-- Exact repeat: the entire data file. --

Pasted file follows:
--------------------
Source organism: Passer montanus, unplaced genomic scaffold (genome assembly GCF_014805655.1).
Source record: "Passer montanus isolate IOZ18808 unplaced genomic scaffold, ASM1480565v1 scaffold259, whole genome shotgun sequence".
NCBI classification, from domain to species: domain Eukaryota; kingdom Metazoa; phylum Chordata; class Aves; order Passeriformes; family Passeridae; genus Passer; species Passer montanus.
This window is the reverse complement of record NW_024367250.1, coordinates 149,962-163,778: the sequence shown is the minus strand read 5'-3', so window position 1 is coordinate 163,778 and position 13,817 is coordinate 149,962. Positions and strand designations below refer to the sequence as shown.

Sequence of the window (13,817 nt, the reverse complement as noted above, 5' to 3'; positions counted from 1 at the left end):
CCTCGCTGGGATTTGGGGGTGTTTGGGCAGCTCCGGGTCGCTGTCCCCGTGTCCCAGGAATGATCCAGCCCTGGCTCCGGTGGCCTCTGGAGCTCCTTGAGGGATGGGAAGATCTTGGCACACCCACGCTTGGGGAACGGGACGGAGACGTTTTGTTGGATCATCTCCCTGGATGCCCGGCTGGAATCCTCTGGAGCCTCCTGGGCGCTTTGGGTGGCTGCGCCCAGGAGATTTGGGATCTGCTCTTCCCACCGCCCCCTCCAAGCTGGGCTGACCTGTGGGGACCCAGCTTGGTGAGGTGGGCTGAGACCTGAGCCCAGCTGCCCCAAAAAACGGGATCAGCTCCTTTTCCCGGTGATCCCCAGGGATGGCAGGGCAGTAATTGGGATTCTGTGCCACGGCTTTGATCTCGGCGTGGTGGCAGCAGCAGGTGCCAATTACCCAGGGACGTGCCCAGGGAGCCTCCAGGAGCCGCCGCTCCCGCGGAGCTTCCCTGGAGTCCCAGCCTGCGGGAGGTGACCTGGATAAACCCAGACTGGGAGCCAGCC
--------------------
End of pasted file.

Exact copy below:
Source organism: Passer montanus, unplaced genomic scaffold (genome assembly GCF_014805655.1).
Source record: "Passer montanus isolate IOZ18808 unplaced genomic scaffold, ASM1480565v1 scaffold259, whole genome shotgun sequence".
NCBI classification, from domain to species: domain Eukaryota; kingdom Metazoa; phylum Chordata; class Aves; order Passeriformes; family Passeridae; genus Passer; species Passer montanus.
This window is the reverse complement of record NW_024367250.1, coordinates 149,962-163,778: the sequence shown is the minus strand read 5'-3', so window position 1 is coordinate 163,778 and position 13,817 is coordinate 149,962. Positions and strand designations below refer to the sequence as shown.

Sequence of the window (13,817 nt, the reverse complement as noted above, 5' to 3'; positions counted from 1 at the left end):
CCTCGCTGGGATTTGGGGGTGTTTGGGCAGCTCCGGGTCGCTGTCCCCGTGTCCCAGGAATGATCCAGCCCTGGCTCCGGTGGCCTCTGGAGCTCCTTGAGGGATGGGAAGATCTTGGCACACCCACGCTTGGGGAACGGGACGGAGACGTTTTGTTGGATCATCTCCCTGGATGCCCGGCTGGAATCCTCTGGAGCCTCCTGGGCGCTTTGGGTGGCTGCGCCCAGGAGATTTGGGATCTGCTCTTCCCACCGCCCCCTCCAAGCTGGGCTGACCTGTGGGGACCCAGCTTGGTGAGGTGGGCTGAGACCTGAGCCCAGCTGCCCCAAAAAACGGGATCAGCTCCTTTTCCCGGTGATCCCCAGGGATGGCAGGGCAGTAATTGGGATTCTGTGCCACGGCTTTGATCTCGGCGTGGTGGCAGCAGCAGGTGCCAATTACCCAGGGACGTGCCCAGGGAGCCTCCAGGAGCCGCCGCTCCCGCGGAGCTTCCCTGGAGTCCCAGCCTGCGGGAGGTGACCTGGATAAACCCAGACTGGGAGCCAGCC